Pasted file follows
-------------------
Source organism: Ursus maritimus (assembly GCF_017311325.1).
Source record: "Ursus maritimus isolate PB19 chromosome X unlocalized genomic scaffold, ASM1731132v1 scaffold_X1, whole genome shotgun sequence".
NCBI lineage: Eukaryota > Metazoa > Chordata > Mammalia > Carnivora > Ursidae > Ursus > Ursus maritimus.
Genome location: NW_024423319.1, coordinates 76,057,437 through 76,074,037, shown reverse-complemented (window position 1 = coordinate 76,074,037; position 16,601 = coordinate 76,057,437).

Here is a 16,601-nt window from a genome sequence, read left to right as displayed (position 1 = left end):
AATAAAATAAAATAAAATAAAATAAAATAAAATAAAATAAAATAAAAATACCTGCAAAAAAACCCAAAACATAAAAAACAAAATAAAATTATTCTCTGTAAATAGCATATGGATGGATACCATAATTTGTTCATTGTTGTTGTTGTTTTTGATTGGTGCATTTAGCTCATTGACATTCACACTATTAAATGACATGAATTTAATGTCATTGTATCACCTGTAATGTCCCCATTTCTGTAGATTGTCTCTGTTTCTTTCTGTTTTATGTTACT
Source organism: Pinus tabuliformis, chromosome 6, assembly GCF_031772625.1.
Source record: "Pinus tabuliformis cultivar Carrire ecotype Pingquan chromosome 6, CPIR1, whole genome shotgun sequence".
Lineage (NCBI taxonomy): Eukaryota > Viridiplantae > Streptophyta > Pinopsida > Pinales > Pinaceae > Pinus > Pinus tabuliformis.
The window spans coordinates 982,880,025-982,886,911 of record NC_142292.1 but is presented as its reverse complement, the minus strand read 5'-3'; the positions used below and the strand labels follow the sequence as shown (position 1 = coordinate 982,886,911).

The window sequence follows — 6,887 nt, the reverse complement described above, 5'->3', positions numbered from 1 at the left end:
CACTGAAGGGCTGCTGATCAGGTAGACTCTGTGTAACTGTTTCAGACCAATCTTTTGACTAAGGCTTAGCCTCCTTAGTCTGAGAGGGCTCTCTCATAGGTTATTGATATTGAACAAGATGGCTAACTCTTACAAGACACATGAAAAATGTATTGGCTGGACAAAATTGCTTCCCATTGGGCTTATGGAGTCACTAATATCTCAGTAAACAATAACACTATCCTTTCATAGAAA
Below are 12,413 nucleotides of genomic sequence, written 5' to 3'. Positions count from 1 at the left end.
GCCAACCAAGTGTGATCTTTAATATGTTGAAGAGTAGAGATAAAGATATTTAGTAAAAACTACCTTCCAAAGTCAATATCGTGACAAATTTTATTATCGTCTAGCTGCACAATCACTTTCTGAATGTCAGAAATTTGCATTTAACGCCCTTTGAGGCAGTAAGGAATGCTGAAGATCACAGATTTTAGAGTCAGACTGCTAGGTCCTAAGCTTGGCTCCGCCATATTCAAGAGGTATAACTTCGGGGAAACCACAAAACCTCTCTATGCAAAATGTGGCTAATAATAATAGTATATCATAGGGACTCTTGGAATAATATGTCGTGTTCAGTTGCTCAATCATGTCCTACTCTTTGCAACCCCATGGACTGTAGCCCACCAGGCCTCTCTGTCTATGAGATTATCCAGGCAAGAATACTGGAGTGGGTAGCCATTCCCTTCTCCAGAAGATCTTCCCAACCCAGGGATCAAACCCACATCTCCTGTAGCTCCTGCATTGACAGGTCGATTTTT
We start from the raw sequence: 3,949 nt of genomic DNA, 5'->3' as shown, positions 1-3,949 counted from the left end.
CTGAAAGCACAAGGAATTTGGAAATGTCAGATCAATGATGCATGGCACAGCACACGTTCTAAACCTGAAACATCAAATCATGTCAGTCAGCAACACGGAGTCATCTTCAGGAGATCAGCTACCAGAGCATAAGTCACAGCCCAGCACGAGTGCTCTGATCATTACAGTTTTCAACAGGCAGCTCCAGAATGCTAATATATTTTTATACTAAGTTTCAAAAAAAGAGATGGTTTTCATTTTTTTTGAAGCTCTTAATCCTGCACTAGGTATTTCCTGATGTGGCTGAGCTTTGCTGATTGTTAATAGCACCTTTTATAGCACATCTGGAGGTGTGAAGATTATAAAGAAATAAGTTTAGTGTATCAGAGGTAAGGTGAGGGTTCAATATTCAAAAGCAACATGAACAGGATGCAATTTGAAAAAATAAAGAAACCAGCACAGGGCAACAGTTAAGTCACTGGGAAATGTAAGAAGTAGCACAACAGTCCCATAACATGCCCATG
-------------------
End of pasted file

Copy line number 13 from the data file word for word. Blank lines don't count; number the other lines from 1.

Below are 12,413 nucleotides of genomic sequence, written 5' to 3'. Positions count from 1 at the left end.